Justina was the first girl I ever loved. But our happiness, like most, was not made to last.
I caught her screwing the nobleman’s son. I found him taking her from behind against a tree, not far from our Crystal Pool, where she’d promised she was mine, forever.
On my last night in the village, I recall imagining I was standing over her bed while she slept, dagger in hand. But in the end, I simply packed what few belongings I had in a potato sack, slung it over my shoulder and stole away upon a moonlit road, promising myself between peaks and troughs of rage and heartbreak that I would use my pain as fuel to see the world and make myself a better man.
Whatever you may think of me now, dear warrior, there was a time when I was good. Now please, come a little closer. I’m finding it hard to continue at this volume.
I arrived in the capital a month later, as lean and filthy as the road could make me. It was mid-summer, and the sun was ungodly hot, made worse by the fact there was no water to be found. The capital was experiencing the worst drought in recorded history. The wells and streambeds were dry. Bathing was an unspeakable luxury, and drinking water had to be purchased from merchants who charged prices so astronomical I wondered how the city’s poor were able to survive.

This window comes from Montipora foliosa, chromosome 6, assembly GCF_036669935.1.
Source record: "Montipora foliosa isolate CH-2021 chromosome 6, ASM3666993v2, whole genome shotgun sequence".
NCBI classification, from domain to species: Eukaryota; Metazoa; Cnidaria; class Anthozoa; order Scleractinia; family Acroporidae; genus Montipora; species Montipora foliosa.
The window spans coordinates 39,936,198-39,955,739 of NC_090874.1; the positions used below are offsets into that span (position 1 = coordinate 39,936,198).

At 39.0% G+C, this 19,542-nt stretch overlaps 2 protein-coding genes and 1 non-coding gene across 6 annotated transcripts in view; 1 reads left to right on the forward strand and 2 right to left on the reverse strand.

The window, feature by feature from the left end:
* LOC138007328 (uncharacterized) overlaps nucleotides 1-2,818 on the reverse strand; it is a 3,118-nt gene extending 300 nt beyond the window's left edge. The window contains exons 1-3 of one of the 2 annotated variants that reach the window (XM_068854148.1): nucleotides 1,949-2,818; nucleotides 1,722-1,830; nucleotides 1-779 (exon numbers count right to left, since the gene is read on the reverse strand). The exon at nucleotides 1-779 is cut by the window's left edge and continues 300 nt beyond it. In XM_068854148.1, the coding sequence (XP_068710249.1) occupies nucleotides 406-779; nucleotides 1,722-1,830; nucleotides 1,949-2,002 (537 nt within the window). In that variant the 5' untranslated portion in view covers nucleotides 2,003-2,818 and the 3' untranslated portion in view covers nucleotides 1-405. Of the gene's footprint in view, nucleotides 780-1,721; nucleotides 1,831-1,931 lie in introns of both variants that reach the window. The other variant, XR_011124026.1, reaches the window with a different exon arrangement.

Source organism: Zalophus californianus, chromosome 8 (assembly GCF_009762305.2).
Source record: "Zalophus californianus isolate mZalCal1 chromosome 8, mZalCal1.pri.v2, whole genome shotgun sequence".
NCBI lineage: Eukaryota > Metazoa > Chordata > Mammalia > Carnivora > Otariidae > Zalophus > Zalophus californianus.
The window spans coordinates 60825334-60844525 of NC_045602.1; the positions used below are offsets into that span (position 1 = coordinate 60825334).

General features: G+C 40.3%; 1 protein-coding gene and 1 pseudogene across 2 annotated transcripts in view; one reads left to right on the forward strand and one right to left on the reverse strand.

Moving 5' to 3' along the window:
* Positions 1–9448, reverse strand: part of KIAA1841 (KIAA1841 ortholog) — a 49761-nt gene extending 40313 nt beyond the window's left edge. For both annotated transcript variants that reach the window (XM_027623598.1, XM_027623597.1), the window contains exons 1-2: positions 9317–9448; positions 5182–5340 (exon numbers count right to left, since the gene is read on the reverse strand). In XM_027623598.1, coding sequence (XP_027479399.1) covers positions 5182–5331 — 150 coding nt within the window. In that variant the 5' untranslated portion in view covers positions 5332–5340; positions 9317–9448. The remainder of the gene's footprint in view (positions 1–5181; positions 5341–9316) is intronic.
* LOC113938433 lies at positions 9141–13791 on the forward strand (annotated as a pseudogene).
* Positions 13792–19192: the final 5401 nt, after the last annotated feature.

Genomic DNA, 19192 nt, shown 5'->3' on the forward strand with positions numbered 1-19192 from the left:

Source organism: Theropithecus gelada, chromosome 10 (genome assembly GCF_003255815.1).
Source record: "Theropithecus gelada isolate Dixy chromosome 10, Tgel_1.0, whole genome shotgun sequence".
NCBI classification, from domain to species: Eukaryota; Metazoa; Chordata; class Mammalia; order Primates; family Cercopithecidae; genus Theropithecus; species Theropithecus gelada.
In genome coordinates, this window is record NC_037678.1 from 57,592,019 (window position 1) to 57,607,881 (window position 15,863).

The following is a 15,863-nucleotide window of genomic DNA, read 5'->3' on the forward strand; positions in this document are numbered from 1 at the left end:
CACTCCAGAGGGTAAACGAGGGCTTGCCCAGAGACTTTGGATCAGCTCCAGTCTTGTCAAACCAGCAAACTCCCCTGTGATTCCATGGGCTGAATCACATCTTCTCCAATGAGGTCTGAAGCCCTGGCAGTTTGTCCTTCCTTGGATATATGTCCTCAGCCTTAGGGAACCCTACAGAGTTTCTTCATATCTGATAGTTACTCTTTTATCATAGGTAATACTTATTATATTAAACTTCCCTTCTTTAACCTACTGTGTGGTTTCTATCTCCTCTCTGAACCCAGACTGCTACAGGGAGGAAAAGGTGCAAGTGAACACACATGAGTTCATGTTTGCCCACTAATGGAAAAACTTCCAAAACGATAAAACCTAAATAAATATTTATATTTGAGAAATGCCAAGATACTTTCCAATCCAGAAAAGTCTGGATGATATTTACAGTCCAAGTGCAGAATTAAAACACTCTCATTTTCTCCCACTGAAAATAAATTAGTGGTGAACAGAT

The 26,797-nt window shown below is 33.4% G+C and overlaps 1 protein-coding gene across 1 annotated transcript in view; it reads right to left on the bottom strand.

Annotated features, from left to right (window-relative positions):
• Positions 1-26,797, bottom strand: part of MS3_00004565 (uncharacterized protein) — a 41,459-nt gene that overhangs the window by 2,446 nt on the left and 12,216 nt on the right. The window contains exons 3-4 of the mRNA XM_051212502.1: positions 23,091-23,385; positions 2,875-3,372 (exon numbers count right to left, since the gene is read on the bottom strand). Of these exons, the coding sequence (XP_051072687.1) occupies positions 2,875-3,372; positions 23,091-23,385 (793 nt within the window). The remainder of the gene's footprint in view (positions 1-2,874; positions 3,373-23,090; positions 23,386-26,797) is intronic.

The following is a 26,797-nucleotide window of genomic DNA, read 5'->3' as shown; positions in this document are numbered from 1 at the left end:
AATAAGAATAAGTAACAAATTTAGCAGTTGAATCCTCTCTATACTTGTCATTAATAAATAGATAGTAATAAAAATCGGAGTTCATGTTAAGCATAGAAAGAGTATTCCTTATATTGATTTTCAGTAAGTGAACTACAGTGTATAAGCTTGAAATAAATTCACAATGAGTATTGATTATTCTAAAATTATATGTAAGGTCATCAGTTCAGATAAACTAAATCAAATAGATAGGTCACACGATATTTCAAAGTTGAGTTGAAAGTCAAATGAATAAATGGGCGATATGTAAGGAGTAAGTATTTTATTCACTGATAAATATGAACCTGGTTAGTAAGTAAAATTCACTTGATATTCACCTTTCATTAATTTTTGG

It was there I learned the truth of the stories I’d been hearing since I was a boy: that our once-great Empire of the Sun and Moon was dying.
The fields were barren and the trees black and brittle. The ancient palaces and grand promenades were filthy and overrun with beggars. Giant columns of unwashed, unpainted stone stained black with smoke towered over swarms of mucky children lying bored and starving in the shade.
“You’re from the provinces. They think you’re rich,” an impossibly tall, thin merchant said to me with a laugh as I passed his stall. He was selling locusts, the one food item the capital seemed to have in abundance. He wore a savagely curled black mustache that covered half his face, mirroring the shape of the dagger that hung from his belt.
“Why?” I said.
The merchant responded, “Because life is still good there. The fruits still ripen on the vine. The water is still clear enough to drink. People are healthy, and their bellies full. But it won’t be so for much longer. Soon the corruption destroying this place will spread to the provinces, too. He means it to spread across the world entire.”
Scratching my beard, I said, “Who?”
The merchant picked up one of his own locusts and let it hover by his mouth, not noticing the minute tremble of its legs. “The Lich.”
A confounded look must have seized my face, for he raised an eyebrow at me and said, “Have you not heard of him?”